Top Iowa Addiction Rehab Centers

Drug Rehab and Recovery in Iowa

Like other areas of the country, drug use is a common social and public health issue in Iowa. While the rates of drug use in Iowa may be lower than in other states, many Iowans still find themselves struggling with addiction. Fortunately, the state is also home to a number of resources that can help those with addictions to drugs or alcohol get sober and lead a healthier life.

If you’ve been dealing with drug addiction, it’s probably time to get help. It is never easy admitting that you need help, but doing so can save your life. If you are ready to work toward recovery from drugs or alcohol, several treatment programs in Iowa can help you do just that. From inpatient rehab centers to outpatient clinics, there are many options for anyone needing drug rehab in Iowa.

Drug and Alcohol Use in Iowa

Overall, Iowa ranks 41st in the country for rates of illicit drug use. The state also ranks 46th in the country for rates of drug overdoses, but, like the rest of the country, Iowa has seen a significant rise in the number of overdoses in recent years. In fact, the number of opioid-related overdoses in the state more than doubled from 2005 to 2018. This rise is due in part to the growing availability of powerful synthetic opioids like fentanyl.

In addition to illicit and prescription narcotics, the use of alcohol and methamphetamine is also a problem in Iowa. At over 28%, the rate of binge alcohol drinking in the state is significantly higher than the national average of approximately 24%. Alcohol is by far the most commonly abused drug in Iowa, followed by marijuana and meth. Iowa’s rates of meth use are also higher than the national average, but the state also boasts one of the highest rates of meth treatment in the country.

In fact, Iowa has recently expanded the availability of treatment for all types of drug use. The number of medication-assisted treatment providers in the state has more than tripled, and Iowans now also have greater access to addiction treatment, aftercare programs, sober-living homes, support groups, and peer recovery coaches. In addition, the state has recently started to prioritize diversion to treatment over incarceration for low-risk persons with substance use disorder.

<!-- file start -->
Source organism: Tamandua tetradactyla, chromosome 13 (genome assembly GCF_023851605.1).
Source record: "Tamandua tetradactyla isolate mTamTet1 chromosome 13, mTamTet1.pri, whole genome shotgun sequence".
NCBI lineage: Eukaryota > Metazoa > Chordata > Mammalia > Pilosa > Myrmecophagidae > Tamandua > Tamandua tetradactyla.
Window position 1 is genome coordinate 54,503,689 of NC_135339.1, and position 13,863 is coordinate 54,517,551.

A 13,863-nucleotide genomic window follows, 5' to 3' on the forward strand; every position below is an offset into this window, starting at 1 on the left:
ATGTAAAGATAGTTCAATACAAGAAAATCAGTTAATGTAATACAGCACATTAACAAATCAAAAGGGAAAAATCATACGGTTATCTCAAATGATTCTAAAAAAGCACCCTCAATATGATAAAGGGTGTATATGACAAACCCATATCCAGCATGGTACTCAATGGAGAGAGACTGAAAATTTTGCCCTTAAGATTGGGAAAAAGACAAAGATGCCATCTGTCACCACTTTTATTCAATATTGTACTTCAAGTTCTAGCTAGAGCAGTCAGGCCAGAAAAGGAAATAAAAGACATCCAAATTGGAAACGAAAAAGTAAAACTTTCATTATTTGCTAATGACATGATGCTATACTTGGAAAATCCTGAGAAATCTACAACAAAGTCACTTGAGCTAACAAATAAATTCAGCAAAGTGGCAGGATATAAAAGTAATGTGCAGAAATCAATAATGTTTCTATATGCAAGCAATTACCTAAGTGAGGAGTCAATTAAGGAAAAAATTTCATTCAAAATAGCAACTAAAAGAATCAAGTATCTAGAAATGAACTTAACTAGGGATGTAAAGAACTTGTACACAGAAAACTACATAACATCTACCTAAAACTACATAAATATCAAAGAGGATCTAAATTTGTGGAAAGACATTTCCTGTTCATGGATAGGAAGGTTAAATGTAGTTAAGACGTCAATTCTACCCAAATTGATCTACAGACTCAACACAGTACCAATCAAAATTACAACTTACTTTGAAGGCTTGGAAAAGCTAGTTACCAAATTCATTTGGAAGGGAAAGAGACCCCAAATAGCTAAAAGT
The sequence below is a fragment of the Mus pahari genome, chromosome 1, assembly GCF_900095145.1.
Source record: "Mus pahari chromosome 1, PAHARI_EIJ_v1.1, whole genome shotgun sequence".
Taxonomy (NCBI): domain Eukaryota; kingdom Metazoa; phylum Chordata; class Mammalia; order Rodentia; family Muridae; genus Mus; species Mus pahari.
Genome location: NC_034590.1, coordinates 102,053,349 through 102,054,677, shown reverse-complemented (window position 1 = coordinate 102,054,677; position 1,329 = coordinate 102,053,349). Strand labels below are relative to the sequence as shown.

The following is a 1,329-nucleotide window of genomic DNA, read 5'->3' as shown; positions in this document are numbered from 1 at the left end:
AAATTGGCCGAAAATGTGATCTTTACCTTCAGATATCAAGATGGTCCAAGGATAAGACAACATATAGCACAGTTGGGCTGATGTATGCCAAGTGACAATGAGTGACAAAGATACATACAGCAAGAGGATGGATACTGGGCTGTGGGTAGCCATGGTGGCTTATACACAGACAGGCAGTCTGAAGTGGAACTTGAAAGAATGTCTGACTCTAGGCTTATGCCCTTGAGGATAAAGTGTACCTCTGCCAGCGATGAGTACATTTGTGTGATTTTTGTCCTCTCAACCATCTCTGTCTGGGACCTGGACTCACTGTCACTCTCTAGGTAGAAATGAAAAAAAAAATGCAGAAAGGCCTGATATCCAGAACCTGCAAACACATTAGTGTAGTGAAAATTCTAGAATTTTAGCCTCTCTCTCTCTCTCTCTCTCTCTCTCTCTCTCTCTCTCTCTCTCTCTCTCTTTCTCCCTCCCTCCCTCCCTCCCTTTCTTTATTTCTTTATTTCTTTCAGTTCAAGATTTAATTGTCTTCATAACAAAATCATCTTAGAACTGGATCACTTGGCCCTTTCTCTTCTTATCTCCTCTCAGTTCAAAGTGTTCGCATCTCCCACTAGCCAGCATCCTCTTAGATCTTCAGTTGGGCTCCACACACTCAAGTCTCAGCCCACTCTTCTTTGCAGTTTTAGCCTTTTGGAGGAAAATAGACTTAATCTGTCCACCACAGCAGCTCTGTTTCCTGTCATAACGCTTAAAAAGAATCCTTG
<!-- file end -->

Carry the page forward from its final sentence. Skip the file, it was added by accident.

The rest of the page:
If you are considering entering an Iowa drug rehab, you likely have some questions about what to expect. Learning more about your treatment options can help you make an informed decision.

What Is Alcohol and Drug Rehab?

An alcohol and drug rehabilitation center provide comprehensive care for individuals with substance use disorders in all forms, including alcohol, prescription drugs, illicit drugs, and more. Treatment programs aim to help individuals reduce the urge and compulsion to use substances, improve their quality of life, and prevent relapse. Most alcohol and drug rehabilitation programs are residential, with patients living at the facility for several weeks or longer.

There are different types of rehab programs based on the specific substance that is being abused. Treatment might involve medication and therapy such as cognitive behavioral therapy or dialectical behavioral therapy. Patients also typically attend group or individual therapy and participate in other activities such as yoga and exercise.

Types of Rehab Facilities in Iowa

In general, treatment facilities can be divided into two major types: inpatient and outpatient. The right type of treatment for you will depend on the severity of your addiction and any other physical and mental health conditions you may be dealing with.

Inpatient Treatment

In an inpatient treatment center, you stay at the facility 24/7 and are under the care of medical providers and addiction specialists. The benefits of an extended stay include additional hours of individual counseling sessions that focus on personal issues such as stress management, better coping strategies for relapse prevention, and other forms of therapeutic intervention. Inpatient treatment programs also offer group therapy sessions that allow patients to work through issues with other individuals and develop new coping skills.